Snyder Family

About the Snyder Family

The Converted Ones

Heinrich Schneider (Snyder) Sr. was born in Württemberg, Germany in 1805.  He immigrated to Pennsylvania before 1820 and purchased a farm in Stark County, Ohio for $600 in 1833.  Henry married Catherine Feller and by 1844 the couple had five children. Snyder came into contact with the ideas of Dr. William Keil because of the preaching that was conducted on his behalf by one of the sons of Andrew Giesy Sr.  Snyder answered Keil’s call for communal living at Bethel, Missouri in 1845.

Snyders of Interest

Catherine Feller Snyder died shortly after the family moved to Bethel.  The colony committed its financial and emotional resources to families of members that suffered such tragedy.  Thus, Henry was able to go about his business as a carpenter while his boys were cared for and apprenticed to craftsmen.  The four boys who survived to adulthood paid back this loyalty by remaining in the Colony for its entire span of nearly forty years.

Relationships

Through marriage, the Snyders established strong family ties with Forstners, the Wills, and the Schules.  The Mohlers are remembered for their care of the young boys.

Stories

In 1855, Dr. Keil called on Henry Snyder to join him on the migration to Oregon.  Henry planned to take his oldest sons with him while leaving the two youngest at Bethel until a later date.  Charles Snyder, then aged 10, followed the wagon train for nearly 100 miles until he was finally noticed.  “Let him come along!” members of the train said, and so Charles made his way to Oregon.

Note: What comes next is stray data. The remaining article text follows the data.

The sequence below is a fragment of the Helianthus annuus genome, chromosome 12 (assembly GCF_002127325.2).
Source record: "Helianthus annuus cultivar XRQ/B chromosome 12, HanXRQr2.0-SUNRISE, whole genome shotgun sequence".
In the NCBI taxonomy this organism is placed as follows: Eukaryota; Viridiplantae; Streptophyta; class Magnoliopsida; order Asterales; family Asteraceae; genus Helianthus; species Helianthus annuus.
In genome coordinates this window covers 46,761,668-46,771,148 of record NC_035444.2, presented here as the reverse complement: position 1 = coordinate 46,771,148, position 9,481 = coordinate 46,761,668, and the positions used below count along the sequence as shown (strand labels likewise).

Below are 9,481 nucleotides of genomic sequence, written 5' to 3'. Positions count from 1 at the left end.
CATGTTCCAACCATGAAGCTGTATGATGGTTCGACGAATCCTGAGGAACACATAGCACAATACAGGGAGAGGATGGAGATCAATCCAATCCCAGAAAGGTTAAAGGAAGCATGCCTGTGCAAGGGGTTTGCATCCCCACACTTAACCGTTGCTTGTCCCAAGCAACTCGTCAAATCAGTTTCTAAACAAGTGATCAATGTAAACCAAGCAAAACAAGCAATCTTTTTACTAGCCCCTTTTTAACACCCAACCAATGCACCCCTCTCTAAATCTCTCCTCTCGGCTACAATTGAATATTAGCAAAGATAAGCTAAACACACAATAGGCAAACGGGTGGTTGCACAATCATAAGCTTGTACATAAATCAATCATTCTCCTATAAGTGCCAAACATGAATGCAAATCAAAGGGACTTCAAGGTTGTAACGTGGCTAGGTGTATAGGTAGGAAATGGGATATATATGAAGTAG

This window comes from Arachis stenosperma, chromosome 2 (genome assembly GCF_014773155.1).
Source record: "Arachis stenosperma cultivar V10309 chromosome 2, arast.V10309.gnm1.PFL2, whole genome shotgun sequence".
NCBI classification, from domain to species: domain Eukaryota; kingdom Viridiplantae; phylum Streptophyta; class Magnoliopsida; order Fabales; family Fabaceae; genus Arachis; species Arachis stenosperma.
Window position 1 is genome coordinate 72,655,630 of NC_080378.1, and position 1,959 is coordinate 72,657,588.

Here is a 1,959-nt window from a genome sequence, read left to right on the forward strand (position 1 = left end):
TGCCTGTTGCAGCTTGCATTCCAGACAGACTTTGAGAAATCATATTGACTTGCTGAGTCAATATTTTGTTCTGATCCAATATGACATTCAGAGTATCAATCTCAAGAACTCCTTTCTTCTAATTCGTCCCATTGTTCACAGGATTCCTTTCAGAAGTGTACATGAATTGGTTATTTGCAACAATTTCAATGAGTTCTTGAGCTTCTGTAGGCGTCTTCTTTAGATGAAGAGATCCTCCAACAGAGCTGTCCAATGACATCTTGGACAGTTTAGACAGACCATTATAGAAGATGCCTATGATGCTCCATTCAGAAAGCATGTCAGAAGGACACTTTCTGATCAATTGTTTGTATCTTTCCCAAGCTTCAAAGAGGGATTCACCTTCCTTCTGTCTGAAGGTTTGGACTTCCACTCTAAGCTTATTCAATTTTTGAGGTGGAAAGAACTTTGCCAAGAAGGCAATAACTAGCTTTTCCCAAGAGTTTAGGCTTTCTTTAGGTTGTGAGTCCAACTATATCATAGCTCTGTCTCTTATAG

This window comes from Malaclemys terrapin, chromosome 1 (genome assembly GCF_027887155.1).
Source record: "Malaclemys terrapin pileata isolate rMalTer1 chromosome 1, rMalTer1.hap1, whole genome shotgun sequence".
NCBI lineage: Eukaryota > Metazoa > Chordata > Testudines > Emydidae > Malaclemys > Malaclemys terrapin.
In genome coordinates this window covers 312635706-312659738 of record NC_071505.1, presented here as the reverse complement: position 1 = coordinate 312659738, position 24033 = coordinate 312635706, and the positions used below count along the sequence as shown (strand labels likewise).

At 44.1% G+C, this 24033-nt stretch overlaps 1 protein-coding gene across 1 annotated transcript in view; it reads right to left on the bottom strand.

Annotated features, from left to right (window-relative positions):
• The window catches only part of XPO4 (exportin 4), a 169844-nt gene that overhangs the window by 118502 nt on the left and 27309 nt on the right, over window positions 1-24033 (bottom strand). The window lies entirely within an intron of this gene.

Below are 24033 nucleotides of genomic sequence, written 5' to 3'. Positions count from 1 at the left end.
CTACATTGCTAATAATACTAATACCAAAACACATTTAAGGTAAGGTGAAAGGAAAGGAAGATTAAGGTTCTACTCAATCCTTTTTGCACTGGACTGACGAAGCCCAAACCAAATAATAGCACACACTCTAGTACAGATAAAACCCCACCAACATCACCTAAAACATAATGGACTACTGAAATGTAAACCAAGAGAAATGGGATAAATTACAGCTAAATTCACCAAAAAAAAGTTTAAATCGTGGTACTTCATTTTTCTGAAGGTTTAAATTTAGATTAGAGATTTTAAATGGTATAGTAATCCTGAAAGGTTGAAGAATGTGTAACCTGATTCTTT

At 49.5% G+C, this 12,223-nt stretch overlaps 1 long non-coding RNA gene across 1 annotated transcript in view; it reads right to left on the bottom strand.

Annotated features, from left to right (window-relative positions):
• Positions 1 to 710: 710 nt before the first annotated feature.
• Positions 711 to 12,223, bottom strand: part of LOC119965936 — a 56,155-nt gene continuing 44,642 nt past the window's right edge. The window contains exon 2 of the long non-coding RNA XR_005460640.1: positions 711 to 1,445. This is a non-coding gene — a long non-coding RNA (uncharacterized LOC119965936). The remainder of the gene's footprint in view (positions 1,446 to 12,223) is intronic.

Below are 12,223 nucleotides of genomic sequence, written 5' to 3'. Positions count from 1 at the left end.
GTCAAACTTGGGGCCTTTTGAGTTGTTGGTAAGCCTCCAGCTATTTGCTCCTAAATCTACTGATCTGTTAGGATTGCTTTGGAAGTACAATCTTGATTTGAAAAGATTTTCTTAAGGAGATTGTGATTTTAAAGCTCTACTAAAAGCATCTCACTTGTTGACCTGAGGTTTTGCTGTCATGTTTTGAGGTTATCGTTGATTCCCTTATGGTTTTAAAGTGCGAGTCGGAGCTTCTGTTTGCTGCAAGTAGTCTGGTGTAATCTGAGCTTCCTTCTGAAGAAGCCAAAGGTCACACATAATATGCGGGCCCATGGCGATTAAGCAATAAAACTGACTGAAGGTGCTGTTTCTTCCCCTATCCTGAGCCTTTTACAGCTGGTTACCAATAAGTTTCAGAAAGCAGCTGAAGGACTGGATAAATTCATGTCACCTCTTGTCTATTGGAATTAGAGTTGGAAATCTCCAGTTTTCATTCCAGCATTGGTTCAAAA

In 1867, eighteen-year-old Christina Schuele drove a mule team from Bethel to Aurora, marrying Charles Snyder two years later.  They had five children.

Descendants

Carl Snyder was a grandson of Charles Snyder.  In 1963 he attended meeting in Aurora in which the colony history was being discussed.  “Why don’t we just start a historical society?” Carl asked.  “So, you are responsible for this?” the interviewer questioned.  “Well, as much as anybody, I guess.”

Aileen Snyder, another granddaughter remembered that her Aunt Mary Schuele and Uncle Michael Rapps were not allowed to marry until after Dr. Keil died.  “I suspect that Dr. Keil was quite a tyrant sometimes,” Aileen said.


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